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“What am I paying you for?” Considering Value in Legal Services

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Is a “product” of a legal service good value for money?

I think people sometimes forget what they are paying for when they engage a solicitor. I’m willing to bet you have faced similar reactions to these at some point:

“£200 for a piece of paper?”

“You’re charging me for a phone call? I could have done that”

“Now you’ve done my partner’s Will, we’ll just pay for that and I’ll copy it”

Ok, maybe you haven’t faced that last one, but I certainly have!

I don’t mean any disrespect to clients for these reactions. At first glance they are understandable, especially in these financially fraught times. We all want to be sure we get value for money whenever shelling out our hard-earned cash.

However, I strongly believe that I, and a great many other solicitors, provide value in the ‘products’ that we sell. The reactions above are just based upon fundamental misunderstandings of where this value comes from. Unfortunately, this can cause frustration for practitioners and clients alike.

So, for the benefit of all concerned, I think it is important to consider: just what are we being paid for? And, by contrast, what do some people think they are paying us for?

“£200 for a piece of paper?”

There are all sorts of reasons why a client might feel they are not getting value for money. However, some misunderstandings practically guarantee that a client will feel short-changed.

One such misunderstanding is a fixation on the tangible; a sense that what they have paid for is what they can hold in their hands. For most legal services, all a client will receive is a piece of paper or two, so – in those terms – it doesn’t exactly sound like a bargain.

You might argue that, as legal practitioners, we provide services not goods. But so does a builder and, when they have finished, they will be able to point to the conservatory they have just built as something solid arising from the client’s expenditure. Legal documents, even if they totalled an equivalent price, would look weak by comparison.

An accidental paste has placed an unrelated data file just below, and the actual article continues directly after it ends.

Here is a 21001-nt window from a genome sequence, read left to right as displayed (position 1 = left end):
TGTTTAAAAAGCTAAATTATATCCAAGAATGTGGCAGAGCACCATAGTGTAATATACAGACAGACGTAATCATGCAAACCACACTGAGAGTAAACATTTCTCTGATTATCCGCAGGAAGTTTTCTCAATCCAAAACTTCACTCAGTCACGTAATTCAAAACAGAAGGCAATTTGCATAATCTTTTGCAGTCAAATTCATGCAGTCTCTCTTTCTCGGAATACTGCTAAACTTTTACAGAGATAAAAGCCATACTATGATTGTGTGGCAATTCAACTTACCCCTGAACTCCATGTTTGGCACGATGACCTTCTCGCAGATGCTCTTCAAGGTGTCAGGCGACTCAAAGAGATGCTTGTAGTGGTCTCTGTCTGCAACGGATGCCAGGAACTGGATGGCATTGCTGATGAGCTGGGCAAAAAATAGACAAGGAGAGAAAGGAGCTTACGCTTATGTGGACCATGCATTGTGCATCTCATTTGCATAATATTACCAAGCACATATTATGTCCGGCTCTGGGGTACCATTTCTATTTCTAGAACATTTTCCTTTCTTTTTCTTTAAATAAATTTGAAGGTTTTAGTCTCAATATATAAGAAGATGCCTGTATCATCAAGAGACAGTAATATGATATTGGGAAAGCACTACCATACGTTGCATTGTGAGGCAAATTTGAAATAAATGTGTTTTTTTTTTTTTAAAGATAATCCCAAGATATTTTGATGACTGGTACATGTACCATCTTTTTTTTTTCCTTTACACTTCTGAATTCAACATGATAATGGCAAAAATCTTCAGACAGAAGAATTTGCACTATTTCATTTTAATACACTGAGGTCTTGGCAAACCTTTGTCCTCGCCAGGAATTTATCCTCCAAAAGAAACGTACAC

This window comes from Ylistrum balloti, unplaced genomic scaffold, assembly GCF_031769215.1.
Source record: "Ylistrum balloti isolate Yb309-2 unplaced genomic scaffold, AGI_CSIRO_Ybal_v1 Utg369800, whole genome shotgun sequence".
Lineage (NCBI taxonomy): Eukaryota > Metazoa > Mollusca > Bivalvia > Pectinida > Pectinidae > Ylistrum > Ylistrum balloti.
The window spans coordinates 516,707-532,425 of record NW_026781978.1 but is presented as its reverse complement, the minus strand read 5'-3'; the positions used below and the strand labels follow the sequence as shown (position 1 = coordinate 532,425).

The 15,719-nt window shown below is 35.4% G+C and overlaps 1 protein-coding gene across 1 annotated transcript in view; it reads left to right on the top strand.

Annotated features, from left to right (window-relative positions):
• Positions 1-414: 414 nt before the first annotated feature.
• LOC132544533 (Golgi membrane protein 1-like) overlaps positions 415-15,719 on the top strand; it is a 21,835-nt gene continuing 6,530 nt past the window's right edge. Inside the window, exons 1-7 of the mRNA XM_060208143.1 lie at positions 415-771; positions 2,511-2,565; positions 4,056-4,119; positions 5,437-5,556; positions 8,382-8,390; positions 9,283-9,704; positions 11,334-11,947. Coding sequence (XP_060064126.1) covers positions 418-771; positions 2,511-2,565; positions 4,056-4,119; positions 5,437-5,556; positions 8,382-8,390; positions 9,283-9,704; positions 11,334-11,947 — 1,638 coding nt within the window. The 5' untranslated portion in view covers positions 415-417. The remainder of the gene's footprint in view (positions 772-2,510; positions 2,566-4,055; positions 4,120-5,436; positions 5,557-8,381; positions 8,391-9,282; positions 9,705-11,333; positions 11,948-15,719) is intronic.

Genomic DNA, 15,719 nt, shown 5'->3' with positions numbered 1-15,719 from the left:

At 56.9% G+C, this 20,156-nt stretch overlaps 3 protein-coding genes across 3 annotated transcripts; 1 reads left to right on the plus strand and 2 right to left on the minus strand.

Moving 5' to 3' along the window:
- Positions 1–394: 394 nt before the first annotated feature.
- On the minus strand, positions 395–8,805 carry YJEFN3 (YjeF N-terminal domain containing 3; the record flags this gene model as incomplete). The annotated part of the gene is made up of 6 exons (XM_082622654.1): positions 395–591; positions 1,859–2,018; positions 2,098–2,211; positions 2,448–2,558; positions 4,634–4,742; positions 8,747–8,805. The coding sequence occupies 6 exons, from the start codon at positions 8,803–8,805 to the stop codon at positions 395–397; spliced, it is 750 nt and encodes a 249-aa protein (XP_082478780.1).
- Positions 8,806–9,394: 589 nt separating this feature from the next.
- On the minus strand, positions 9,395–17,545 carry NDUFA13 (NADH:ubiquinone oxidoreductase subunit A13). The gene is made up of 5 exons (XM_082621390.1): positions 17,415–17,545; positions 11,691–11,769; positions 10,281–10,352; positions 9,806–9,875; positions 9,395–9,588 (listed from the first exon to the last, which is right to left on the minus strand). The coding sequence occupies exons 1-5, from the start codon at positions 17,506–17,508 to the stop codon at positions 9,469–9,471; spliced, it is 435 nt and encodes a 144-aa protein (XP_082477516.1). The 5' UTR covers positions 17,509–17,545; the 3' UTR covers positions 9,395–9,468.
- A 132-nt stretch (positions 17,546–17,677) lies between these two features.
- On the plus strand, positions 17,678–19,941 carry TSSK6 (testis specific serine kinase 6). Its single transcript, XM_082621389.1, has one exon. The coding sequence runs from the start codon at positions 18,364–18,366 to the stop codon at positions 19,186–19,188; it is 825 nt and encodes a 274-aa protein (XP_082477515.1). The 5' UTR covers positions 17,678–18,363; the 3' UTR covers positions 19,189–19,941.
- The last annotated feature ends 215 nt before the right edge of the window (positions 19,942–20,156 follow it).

“You’re charging me for a phone call? I could have done that”

Are products of building services more easy to appreciate than lawyer’s services?

A good deal of the practical work carried out by a solicitor can also appear straightforward – sending letters, completing forms, making phone calls etc. Obviously, describing the work in these glib terms hides the complexity that may well be involved. But that is precisely the point.

On the face of it, these tasks sound like something almost anyone could do. Contrast this again with the builder; his/her practical skill in constructing the conservatory can be easily recognised as a major part of the service he/she provides.

“The only person winning here is you”

Getting value for your money can be difficult to appreciate when you feel forced into spending it because of a law or a legal action initiated by someone else.

The law is an integral and ubiquitous part of modern society – exerting real influence on our daily lives. It’s like gravity: you can’t grab hold of it, but things would be a lot different if it wasn’t there. For example: we don’t take items from a shop without paying for them; we don’t attack someone for pushing in front of us in a queue; and we don’t just wander into a stranger’s newly-built conservatory without permission.  We have no right to.

Some legal services are seen by clients as incomprehensible and lacking in utility

Obviously, unlike gravity, the law can be broken. A shoplifter can steal something but he can’t float into the sky to escape! Nonetheless, intangible legal rights do have power – from society, morality, tradition, and culture. If you want to remain within the boundaries of those ideals, the law cannot be ignored.

Clearly then, ensuring compliance with the law is a vital part of life. And, beyond the basics, expert help is needed to achieve this. However, I think this ‘necessity’ can be something of a double-edged sword when it comes to value. Yes it makes legal services essential, but it can also foster a sense of coercion – a belief that circumstances and the law have conspired to separate you from your money.

In Part 2 of this post I look at how can we deal with these perceptions by clients regarding the lack of value in our services, and how we can improve our client’s appreciation of what we do, and why its worth the price paid.

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Rachel Roche

Rachel is a Solicitor and the Managing Director at Roche Legal, a boutique private client practice based in the historic City of York. T: 01904 866 139 E: W:

One thought on ““What am I paying you for?” Considering Value in Legal Services

  • May 14, 2017 at 8:52 pm

    Excellent article Rachel. May be worth distributing to a few national newspapers who constantly seek to de-value solicitors services/products.


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